Story at a glance
- South Africa is where the omicron variant was first discovered nearly a month ago.
- Health officials there are predicting that the peak in new omicron infections is now turning downwards.
- In South Africa, more than 70 percent of the population has been previously infected with other COVID-19 variants, giving their population a more robust antibody response.
South Africa is the country that first discovered the omicron variant and experienced a surge of new cases in early December, but now health officials are saying that peak is actually subsiding.
South Africa’s top infectious disease scientist, Salim Abdool Karim, explained on Wednesday that the country had passed the peak of new omicron cases, according to The Washington Post.
“If previous variants caused waves shaped like Kilimanjaro, omicron’s is more like we were scaling the North Face of Everest,” said Karim.
Karim said that the trend in new cases is going southbound. However, last week omicron accounted for nearly every new coronavirus case in South Africa, but yet recent data indicates there’s a slow decline beginning.
The National Institutes for Communicable Diseases found that as of Dec. 22, the seven-day average of positive new cases was 29.8 percent, slightly down from the day before, at 30.1 percent.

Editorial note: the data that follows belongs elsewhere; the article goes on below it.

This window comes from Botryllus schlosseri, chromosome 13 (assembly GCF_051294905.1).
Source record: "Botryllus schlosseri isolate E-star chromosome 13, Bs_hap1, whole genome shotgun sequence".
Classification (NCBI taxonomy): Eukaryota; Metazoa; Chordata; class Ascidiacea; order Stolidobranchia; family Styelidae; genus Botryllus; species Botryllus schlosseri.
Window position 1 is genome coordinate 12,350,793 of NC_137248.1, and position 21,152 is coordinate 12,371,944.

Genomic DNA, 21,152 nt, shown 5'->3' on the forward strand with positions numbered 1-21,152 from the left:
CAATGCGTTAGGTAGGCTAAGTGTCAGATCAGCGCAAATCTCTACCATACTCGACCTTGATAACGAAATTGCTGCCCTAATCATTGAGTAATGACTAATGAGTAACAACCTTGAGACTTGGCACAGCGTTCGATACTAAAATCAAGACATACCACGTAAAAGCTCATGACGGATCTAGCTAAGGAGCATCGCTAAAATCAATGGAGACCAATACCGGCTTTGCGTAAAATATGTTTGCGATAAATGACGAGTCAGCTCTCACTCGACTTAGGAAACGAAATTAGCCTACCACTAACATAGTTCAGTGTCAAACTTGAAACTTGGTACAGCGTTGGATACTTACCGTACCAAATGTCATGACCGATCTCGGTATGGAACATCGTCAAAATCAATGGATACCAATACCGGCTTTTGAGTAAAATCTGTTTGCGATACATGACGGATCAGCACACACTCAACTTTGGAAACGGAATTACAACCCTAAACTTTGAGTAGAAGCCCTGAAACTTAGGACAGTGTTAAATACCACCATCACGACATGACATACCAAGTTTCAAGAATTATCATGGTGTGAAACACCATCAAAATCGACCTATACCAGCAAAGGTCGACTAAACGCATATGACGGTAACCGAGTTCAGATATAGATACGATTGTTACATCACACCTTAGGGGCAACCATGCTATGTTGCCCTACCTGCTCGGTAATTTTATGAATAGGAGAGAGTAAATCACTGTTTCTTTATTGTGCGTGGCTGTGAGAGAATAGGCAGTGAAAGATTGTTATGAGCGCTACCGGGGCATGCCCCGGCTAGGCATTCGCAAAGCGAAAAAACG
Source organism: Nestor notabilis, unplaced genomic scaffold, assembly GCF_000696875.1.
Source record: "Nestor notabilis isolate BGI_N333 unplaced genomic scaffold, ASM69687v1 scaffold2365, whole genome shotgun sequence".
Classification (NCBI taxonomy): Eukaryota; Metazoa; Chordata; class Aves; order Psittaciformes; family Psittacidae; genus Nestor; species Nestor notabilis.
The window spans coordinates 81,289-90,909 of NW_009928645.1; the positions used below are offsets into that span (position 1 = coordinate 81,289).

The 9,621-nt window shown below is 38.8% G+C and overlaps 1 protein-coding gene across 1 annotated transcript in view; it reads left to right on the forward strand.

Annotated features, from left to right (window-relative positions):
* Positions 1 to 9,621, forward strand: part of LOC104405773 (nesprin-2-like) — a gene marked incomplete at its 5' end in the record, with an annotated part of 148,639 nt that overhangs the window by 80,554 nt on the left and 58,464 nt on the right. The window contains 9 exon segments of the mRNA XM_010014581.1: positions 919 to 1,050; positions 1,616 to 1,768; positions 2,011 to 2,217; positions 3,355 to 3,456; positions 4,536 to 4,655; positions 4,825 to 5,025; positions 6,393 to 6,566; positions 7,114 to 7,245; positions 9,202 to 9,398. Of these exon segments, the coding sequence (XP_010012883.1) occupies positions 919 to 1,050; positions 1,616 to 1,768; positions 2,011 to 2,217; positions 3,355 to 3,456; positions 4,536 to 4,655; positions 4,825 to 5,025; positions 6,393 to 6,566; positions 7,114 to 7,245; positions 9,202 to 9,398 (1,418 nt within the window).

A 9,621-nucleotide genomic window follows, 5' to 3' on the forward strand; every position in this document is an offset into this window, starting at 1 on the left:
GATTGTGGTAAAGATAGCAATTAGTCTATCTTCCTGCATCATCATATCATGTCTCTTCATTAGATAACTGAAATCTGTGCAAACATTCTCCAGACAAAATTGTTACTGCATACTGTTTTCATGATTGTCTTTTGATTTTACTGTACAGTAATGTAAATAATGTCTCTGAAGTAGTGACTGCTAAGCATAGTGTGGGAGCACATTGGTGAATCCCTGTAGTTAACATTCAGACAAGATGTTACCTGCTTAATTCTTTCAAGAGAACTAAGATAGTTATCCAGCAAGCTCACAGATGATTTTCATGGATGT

The Post noted that a week ago South Africa experienced skyrocketing positivity rates, but as of this week there has been a turnaround in COVID-19 rates and testing facilities have been less stressed. South Africa also decided against imposing any lockdowns or other major restrictions.
The World Health Organization (WHO) also said early this month that despite the omicron variant surging by 93 percent in countries in Africa, there was preliminary data indicating that hospitalizations across South Africa remained low.
As to why South Africa is seeing a sharp decline in omicron cases, Karim told the Post that both the quick rise of cases and omicron’s lower severity of illness could be a factor. However, it could also be country-specific, because in South Africa more than 70 percent of the population has been previously infected with other COVID-19 variants, giving their population a more robust antibody response.
“In South Africa, variants, even highly mutated ones, will run out of people pretty quickly. Pretty much by the end of last week it was running out of steam; there just aren’t enough people left to infect,” said Karim.
Karim estimated that South Africa is “between two and three weeks ahead of the U.S., about two ahead of Norway and Denmark, and substantially ahead of, probably up to four weeks, the U.K. and the rest of Europe.”
Essentially, what’s happening in South Africa is good news for everyone, despite the Centers for Disease Control and Prevention indicating this week that the omicron variant made up about 73 percent of all new U.S. COVID-19 cases.
BREAKING NEWS ON THE CORONAVIRUS PANDEMIC